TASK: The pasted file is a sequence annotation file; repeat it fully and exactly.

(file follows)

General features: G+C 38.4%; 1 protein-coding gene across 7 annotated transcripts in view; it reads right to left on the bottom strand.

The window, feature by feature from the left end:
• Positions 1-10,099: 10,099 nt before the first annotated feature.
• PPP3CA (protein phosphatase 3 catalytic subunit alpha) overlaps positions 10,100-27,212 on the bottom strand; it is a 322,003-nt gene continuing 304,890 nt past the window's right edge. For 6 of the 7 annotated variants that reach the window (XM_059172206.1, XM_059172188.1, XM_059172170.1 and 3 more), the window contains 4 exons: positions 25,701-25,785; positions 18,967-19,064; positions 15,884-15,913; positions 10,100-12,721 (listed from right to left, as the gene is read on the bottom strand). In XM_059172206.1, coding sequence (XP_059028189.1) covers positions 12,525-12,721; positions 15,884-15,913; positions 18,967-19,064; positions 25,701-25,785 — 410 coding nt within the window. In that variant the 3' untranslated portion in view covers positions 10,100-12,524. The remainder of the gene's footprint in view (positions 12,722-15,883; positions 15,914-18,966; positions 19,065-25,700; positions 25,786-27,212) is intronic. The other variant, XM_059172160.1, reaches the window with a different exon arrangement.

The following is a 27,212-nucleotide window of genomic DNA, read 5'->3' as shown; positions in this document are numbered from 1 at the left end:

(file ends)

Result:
General features: G+C 38.4%; 1 protein-coding gene across 7 annotated transcripts in view; it reads right to left on the bottom strand.

The window, feature by feature from the left end:
• Positions 1-10,099: 10,099 nt before the first annotated feature.
• PPP3CA (protein phosphatase 3 catalytic subunit alpha) overlaps positions 10,100-27,212 on the bottom strand; it is a 322,003-nt gene continuing 304,890 nt past the window's right edge. For 6 of the 7 annotated variants that reach the window (XM_059172206.1, XM_059172188.1, XM_059172170.1 and 3 more), the window contains 4 exons: positions 25,701-25,785; positions 18,967-19,064; positions 15,884-15,913; positions 10,100-12,721 (listed from right to left, as the gene is read on the bottom strand). In XM_059172206.1, coding sequence (XP_059028189.1) covers positions 12,525-12,721; positions 15,884-15,913; positions 18,967-19,064; positions 25,701-25,785 — 410 coding nt within the window. In that variant the 3' untranslated portion in view covers positions 10,100-12,524. The remainder of the gene's footprint in view (positions 12,722-15,883; positions 15,914-18,966; positions 19,065-25,700; positions 25,786-27,212) is intronic. The other variant, XM_059172160.1, reaches the window with a different exon arrangement.

The following is a 27,212-nucleotide window of genomic DNA, read 5'->3' as shown; positions in this document are numbered from 1 at the left end: